Use of pacifier

Many babies enjoy sucking. If the baby wants to suck outside of breast or bottle feeding time, a pacifier can meet his needs (breastfed babies need to wait until the feeding pattern is established before using a pacifier, around the time he is 1 month old)

The function of a pacifier is to meet the baby's sucking needs when not breastfeeding, and cannot replace or delay breastfeeding. Only give the pacifier to your child after a feeding or between feedings, and if you are sure your child is not hungry. If he is hungry, giving him a pacifier may make him angry and prevent him from eating enough.

You must remember that using a pacifier is to help your child, not to save yourself, so be sure to let your child decide whether and when to use it. Giving your baby a pacifier before bed can reduce the risk of sudden infant death syndrome. If the baby is breastfed, wait until he is able to feed well before letting him use a pacifier. If your baby doesn't want to use a pacifier or the pacifier keeps falling out of his mouth, don't force him to use it. If a baby falls asleep with a pacifier in his mouth, he may wake up and cry for the pacifier to be put back in his mouth when it falls out. Babies who suck their own fingers or hands don't have this problem because they can always reach their hands. As a baby gets older and his hand coordination improves, he can find the pacifier on his own and put it back in his mouth.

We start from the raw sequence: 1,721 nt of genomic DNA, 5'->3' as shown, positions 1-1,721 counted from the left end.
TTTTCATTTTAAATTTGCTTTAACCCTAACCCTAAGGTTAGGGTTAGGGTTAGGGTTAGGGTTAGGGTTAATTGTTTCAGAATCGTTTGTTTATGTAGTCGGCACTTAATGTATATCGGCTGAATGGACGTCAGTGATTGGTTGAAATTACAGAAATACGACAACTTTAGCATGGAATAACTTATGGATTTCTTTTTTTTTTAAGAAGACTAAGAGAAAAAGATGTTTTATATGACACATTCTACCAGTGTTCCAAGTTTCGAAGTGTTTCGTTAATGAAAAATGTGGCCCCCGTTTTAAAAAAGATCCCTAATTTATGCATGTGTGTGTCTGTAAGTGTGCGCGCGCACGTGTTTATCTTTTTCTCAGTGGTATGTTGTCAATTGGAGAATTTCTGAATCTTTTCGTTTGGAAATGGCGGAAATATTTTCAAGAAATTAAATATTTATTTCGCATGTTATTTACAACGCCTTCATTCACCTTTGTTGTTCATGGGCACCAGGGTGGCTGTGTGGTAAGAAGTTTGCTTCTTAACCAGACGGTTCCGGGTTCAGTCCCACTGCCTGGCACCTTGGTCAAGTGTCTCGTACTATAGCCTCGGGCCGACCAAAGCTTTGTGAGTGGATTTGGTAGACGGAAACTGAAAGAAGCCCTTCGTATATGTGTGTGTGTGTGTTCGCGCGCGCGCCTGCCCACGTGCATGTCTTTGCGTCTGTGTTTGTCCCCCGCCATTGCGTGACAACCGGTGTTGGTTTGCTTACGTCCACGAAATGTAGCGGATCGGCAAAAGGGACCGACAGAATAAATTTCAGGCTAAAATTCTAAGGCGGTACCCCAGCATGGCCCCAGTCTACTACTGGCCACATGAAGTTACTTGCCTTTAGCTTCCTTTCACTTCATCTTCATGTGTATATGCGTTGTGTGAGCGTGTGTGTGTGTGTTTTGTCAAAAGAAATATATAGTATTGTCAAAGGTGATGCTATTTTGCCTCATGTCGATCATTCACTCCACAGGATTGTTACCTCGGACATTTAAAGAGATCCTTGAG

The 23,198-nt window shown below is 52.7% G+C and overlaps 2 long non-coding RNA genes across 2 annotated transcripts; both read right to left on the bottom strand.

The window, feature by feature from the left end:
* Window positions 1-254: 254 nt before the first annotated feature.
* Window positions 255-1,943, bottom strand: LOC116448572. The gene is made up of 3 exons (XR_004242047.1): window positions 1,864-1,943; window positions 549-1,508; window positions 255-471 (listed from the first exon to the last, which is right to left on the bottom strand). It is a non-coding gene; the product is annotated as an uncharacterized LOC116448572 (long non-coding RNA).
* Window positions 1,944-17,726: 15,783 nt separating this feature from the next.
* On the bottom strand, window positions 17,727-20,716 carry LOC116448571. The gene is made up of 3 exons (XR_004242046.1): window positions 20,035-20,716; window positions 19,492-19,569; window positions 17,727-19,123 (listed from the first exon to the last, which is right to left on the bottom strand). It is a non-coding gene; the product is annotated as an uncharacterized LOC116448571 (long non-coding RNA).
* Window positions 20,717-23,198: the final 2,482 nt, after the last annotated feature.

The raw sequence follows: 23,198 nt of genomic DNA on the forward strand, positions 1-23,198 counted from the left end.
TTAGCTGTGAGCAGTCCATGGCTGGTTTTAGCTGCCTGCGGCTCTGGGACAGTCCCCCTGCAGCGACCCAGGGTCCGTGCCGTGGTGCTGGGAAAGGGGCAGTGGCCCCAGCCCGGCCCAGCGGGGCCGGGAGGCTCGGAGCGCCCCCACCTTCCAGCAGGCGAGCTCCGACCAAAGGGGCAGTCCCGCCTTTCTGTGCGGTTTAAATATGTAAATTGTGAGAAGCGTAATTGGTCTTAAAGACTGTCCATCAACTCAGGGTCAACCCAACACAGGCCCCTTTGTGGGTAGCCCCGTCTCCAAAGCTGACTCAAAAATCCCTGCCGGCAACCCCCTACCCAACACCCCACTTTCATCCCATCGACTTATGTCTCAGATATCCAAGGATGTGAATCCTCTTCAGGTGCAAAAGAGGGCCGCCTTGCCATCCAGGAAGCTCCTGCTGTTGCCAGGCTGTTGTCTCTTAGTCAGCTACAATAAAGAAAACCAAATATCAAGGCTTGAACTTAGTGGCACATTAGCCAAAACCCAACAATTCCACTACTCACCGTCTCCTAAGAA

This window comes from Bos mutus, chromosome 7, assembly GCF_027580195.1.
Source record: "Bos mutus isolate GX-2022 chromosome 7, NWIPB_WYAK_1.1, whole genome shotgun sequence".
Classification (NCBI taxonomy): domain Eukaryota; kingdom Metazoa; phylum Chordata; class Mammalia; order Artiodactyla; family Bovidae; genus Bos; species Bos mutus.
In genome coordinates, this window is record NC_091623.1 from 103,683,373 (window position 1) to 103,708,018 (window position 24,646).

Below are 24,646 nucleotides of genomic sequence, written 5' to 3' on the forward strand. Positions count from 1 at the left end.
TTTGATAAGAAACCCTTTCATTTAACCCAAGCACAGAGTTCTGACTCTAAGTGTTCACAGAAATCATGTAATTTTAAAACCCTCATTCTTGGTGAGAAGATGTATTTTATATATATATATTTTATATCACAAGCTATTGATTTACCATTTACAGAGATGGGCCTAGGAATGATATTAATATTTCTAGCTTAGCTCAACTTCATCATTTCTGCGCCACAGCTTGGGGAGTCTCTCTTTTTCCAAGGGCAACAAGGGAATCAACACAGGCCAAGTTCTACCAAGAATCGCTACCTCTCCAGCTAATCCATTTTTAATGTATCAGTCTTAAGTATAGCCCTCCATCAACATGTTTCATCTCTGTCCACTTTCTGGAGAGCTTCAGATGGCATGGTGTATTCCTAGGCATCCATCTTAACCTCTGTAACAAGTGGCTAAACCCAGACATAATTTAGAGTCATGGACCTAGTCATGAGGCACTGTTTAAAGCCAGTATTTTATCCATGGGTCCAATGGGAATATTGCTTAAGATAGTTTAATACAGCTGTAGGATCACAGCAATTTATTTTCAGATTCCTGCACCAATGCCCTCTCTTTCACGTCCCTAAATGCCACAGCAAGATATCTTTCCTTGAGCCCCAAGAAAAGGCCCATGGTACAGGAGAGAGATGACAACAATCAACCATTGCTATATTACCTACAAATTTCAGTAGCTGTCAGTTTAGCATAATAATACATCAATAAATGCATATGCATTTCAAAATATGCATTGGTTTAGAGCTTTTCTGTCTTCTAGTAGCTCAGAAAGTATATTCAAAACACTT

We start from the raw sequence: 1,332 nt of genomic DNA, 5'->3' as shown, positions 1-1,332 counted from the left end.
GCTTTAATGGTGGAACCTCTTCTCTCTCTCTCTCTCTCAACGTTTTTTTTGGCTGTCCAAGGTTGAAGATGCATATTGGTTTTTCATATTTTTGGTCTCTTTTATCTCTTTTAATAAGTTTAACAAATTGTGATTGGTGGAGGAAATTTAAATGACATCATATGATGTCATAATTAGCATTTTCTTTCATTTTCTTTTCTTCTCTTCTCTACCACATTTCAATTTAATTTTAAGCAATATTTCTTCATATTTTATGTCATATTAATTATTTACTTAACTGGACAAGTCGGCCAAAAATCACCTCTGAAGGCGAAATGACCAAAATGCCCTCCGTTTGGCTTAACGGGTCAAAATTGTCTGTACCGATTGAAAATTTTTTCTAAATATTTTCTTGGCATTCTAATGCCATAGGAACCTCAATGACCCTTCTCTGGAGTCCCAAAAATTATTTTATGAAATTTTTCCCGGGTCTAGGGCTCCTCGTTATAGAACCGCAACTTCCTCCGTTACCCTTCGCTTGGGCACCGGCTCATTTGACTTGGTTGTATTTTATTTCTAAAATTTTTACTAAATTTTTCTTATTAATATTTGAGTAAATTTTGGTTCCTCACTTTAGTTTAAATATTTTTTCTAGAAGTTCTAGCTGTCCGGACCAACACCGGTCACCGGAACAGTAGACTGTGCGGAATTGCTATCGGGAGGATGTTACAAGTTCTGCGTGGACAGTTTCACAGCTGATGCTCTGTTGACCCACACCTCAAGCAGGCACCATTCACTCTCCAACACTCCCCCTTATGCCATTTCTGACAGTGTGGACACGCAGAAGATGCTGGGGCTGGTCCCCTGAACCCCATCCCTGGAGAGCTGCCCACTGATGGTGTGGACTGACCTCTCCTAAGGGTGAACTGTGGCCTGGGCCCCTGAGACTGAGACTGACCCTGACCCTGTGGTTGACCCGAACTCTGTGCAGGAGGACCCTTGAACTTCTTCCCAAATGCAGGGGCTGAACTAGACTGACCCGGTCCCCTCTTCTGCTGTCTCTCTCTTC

When choosing a pacifier, look for a pacifier that is appropriate for the child's age, has a soft nipple, and does not have any removable parts, as broken parts are very dangerous for the baby and may block his airway. Buy a dishwasher-safe pacifier and sterilize it frequently in boiling water or in the dishwasher to protect your baby from germs as their immune system is still developing. As the baby grows older, his risk of infection will gradually decrease as his immune function improves. At this time, the pacifier can be cleaned with dish soap and water.

Pacifiers come in different shapes and sizes. Once you find the type your child likes, buy a few more, because when your child uses a pacifier, it is likely to fall to the floor or bed, sometimes even when you need it. But disappeared for no reason. However, never tie a pacifier to a string as a solution to a dropped or lost pacifier, as the baby may get strangled by the string. In addition, considering the safety of the baby, never remove the nipple from the bottle and use it as a pacifier for the baby, because he may suck the nipple from such a nipple into his respiratory tract, causing suffocation. Your baby's airway can also be blocked if the pacifier is not the right size for his age, so be sure to check the age recommendations on the packaging to make sure the pacifier you choose is suitable for your child.

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